State Budget Expands the Availability of Naloxone in Schools
Governor Andrew M. Cuomo today announced that New York State’s fight against opioid addiction has been strengthened by new funding to provide naloxone kits to schools statewide and training for school personnel.
“By making this investment to provide naloxone kits and training for schools, we are continuing to save lives in the fight against opioid use and addiction,” Governor Cuomo said. “This is an epidemic that disproportionately impacts young New Yorkers and has caused far too much needless tragedy in every corner of the state. This funding will go a long way toward saving young lives, and I am proud to have included it in this year’s Budget.”
Included as part of the 2015-16 New York State Budget, $272,000 in funding will be used to offer training for school nurses and other personnel from the state’s approximately 3,000 school districts. Those who complete the training will receive naloxone kits for their schools. While naloxone kits and training have been available to school personnel under Governor Cuomo’s Combat Heroin campaign, this funding is specifically earmarked for schools. Final regulations establishing the program’s implementation are currently being drafted in conjunction with the State Education Department. The training is expected to be similar to what is already in use for training first responders and community members.
“Heroin and opioid abuse is one of the greatest threats facing the health and well-being of New Yorkers,” said acting New York State Health Commissioner Dr. Howard Zucker. “Properly addressing this issue requires that we train as many people as possible in how to identify and reverse overdoses. This funding helps ensure that school nurses and officials have the skills and resources needed to do just that.”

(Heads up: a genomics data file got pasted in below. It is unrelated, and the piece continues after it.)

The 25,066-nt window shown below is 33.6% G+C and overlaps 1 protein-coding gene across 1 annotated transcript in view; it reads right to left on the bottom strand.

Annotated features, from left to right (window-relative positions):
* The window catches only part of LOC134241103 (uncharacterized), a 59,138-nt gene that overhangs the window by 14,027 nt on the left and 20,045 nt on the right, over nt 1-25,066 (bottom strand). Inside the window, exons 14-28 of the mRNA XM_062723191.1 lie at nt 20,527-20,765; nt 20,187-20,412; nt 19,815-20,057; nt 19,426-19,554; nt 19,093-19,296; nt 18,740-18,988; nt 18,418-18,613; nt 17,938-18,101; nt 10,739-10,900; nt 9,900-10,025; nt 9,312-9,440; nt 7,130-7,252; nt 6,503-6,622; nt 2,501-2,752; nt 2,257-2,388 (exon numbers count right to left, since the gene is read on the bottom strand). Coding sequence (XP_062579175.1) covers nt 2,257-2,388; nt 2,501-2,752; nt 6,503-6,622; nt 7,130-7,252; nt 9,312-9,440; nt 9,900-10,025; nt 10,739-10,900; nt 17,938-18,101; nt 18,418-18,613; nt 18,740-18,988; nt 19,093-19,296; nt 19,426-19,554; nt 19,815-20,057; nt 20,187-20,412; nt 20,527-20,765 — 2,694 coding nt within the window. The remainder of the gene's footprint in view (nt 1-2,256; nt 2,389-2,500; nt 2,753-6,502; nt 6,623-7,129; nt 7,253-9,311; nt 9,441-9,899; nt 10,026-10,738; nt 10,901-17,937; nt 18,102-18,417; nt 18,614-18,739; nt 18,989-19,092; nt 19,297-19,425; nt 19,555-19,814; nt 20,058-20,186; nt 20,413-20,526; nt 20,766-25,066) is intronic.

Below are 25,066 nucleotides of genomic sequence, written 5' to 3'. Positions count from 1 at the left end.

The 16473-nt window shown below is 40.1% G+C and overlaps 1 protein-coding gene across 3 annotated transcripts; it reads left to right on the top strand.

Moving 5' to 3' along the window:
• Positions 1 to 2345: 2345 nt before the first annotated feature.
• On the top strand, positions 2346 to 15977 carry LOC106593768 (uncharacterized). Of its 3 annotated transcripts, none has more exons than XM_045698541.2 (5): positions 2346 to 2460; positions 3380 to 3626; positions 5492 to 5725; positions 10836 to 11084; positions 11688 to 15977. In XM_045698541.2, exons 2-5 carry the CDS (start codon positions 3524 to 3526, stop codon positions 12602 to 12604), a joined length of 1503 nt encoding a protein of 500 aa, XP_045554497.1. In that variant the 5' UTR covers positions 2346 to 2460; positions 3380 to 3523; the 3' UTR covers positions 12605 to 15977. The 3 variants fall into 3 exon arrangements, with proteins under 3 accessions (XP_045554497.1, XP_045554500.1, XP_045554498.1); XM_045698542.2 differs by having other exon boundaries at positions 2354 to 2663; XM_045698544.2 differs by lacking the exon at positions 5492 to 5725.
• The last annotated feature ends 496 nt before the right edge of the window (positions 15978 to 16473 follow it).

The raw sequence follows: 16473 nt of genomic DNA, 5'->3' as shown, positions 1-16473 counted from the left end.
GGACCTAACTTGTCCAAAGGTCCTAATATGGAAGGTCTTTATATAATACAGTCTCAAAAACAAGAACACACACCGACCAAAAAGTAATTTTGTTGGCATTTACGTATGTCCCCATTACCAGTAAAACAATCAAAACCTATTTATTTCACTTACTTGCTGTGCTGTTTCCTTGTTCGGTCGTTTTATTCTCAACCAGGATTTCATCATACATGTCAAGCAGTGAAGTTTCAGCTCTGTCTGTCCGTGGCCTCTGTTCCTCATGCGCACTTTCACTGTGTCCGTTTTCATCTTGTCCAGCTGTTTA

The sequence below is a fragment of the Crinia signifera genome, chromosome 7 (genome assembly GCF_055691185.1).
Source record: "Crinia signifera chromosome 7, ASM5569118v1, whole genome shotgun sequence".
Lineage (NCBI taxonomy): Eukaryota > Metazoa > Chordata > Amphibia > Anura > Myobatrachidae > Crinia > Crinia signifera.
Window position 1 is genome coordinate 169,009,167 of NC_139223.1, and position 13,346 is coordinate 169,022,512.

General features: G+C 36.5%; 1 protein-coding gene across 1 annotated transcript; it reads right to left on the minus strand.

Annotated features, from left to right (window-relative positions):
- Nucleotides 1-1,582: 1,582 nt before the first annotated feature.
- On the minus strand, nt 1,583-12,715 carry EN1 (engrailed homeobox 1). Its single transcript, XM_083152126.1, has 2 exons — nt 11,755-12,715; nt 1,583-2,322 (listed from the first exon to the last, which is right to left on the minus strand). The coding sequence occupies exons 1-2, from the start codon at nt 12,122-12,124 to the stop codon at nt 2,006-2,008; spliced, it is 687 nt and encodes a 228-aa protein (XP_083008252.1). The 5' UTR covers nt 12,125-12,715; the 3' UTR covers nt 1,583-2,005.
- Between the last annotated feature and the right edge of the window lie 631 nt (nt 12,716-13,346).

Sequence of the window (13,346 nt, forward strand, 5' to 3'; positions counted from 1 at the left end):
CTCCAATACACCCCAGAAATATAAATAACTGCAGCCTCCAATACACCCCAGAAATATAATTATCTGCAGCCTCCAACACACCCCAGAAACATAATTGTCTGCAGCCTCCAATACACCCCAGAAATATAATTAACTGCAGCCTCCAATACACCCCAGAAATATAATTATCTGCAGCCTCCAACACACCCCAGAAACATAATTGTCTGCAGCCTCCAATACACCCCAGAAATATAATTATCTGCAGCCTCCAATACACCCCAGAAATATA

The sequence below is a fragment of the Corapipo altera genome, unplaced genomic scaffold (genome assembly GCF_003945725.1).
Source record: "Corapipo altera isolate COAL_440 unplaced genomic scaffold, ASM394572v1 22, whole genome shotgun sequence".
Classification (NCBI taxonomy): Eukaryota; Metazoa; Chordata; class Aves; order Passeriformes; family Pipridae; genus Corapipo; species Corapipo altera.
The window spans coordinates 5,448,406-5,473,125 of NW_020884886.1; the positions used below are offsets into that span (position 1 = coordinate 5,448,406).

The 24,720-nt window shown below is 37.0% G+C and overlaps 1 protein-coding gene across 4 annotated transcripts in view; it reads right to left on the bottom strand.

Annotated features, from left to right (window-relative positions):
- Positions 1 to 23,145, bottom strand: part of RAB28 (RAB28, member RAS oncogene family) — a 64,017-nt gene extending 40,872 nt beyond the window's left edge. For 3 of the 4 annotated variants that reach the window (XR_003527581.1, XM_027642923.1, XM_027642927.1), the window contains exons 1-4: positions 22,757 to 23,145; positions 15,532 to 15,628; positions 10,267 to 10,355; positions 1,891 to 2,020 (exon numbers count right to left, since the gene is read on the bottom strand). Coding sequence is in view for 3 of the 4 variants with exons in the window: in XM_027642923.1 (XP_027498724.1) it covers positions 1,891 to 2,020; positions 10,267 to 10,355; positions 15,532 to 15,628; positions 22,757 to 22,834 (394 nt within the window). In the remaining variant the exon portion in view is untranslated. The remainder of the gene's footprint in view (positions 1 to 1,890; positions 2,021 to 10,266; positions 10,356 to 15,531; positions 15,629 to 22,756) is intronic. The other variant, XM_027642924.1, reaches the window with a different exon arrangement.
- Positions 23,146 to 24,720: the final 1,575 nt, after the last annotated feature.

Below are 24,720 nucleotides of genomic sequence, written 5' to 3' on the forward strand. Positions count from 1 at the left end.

The increased availability of naloxone, a medication which reverses an opioid overdose, is one of the priorities at the center of Governor Cuomo’s fight to end opioid abuse in New York State. When administered, it can reverse the effects of an overdose by temporarily blocking the effects of the opioid, whether illicit or prescription, allowing the individual to regain consciousness and resume normal breathing. It poses no danger to persons who otherwise might come into contact with it and it is not the kind of medication that can be abused.
Since Governor Cuomo signed a legislative package to combat this epidemic into law last year, New York State has pursued one of the most aggressive campaigns against opioid overdoses in the nation by addressing the problem from several different angles. There are currently more than 45,000 first responders and community members trained in the use of naloxone when an opioid overdose occurs, and more than 500 lives have been saved in the last year alone.
Additionally in 2014, Governor Cuomo launched the Combat Heroin & Prescription Drug Abuse Campaign to inform and educate New Yorkers about the risks of heroin and prescription opioid use. At the Combat Heroin website, New Yorkers can find information about warning signs of heroin and opioid abuse and misuse, access to Office of Alcoholism and Substance Abuse Services treatment providers, and guidance to help parents talk to their children and health care professionals talk with their patients.
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